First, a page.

Like most other arachnids, whip spiders are nocturnal animals that hide in shelters during the day (such as rock crevices or inside and under logs) and venture out to forage at night (Pinto-da-Rocha et al. 2002, Weygoldt 2000). The biology of some Phrynidae and Phrynichidae species are known (e.g. reproduction, microhabitat selection/use, spatial orientation, and social behavior; reviewed in Weygoldt (2000) and Chapin and Hebets (2016)). However, little information is available for charinids, which counts with just few general behavioral studies examining reproductive biology and behavioral repertory (Gray and Robinson 1986, Pinto-da-Rocha et al. 2002, Weygoldt 2008).

Animal behavior is defined as any act performed by an animal and involves much more than movements for locomotion or displacement, it also encompass fine movements and inactivity (Del-Claro and Prezoto 2003). As a starting point to understand the biology and ecology of an animal, behavioral repertoires (or ethograms) are important tools and give information about animal’s main activities, peaks of activity, interactions, and how it distributes its activities during the day (Beck 1972, Del-Claro 2004, Lehner 1996). This kind of study allows quantitative comparisons of behavioral repertoires among different species and between individuals of different sexes (Osses et al. 2008). The observations of a given animal are represented in tables of qualification (description of behavioral categories) and quantification (frequency of each behavioral category in t time) of the acts (Del-Claro 2004, Santos et al. 2003).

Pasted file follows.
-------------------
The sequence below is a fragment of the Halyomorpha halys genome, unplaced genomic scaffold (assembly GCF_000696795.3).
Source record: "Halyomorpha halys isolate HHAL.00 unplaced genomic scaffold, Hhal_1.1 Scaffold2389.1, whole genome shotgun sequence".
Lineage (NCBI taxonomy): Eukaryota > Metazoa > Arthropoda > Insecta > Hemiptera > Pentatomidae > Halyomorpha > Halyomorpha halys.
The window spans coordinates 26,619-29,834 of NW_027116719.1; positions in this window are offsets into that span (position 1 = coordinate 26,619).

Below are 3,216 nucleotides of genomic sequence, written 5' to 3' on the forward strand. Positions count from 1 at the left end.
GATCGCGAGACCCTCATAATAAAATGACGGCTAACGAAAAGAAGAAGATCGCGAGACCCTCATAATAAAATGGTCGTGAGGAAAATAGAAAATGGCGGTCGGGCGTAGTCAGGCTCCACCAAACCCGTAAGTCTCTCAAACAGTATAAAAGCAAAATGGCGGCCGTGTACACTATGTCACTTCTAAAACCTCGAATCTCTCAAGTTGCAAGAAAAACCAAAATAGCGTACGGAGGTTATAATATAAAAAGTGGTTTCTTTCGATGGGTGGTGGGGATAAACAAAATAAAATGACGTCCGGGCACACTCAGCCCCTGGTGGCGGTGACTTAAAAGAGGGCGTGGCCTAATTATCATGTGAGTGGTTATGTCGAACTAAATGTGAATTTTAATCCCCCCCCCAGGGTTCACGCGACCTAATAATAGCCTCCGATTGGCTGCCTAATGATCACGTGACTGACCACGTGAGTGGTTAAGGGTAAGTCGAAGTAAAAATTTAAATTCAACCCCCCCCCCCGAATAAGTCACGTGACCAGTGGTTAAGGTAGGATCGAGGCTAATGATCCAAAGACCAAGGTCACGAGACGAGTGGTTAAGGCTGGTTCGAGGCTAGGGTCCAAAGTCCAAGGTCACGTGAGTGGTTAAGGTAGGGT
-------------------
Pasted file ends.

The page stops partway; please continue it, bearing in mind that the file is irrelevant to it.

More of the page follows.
Few studies have been published on the behavioral repertoires of arachnids, including Opiliones (Elpino-Campos et al. 2001, Osses et al. 2008, Pereira et al. 2004), Scorpiones (Mineo et al. 2003), Ricinulei (García et al. 2015), Schizomida (Oliveira and Ferreira 2014) and Thelyphonida (Punzo 2000). There are also few works on Amblypygi, including a study on Charinus asturius Pinto-da-Rocha, Machado and Weygoldt, 2002 (Pinto-da-Rocha et al. 2002), and two papers on Heterophrynus sp. (Beck 1972, Beck and Görke 1974).

This paper contributes to the knowledge of Charinus in the Neotropics with the description of Charinus ruschii sp. n. and its behavior repertoire. This species occurs in the Brazilian Atlantic Forest (state of Espírito Santo, Southeastern Brazil), and is the third Charinus species discovered in Santa Teresa municipality (Fig. 4). C. ruschii differs significantly from the other known species in the area (C. brasilianus Weygoldt, 1972 and C. montanus Weygoldt, 1972), as described in detail below.

Materials and methods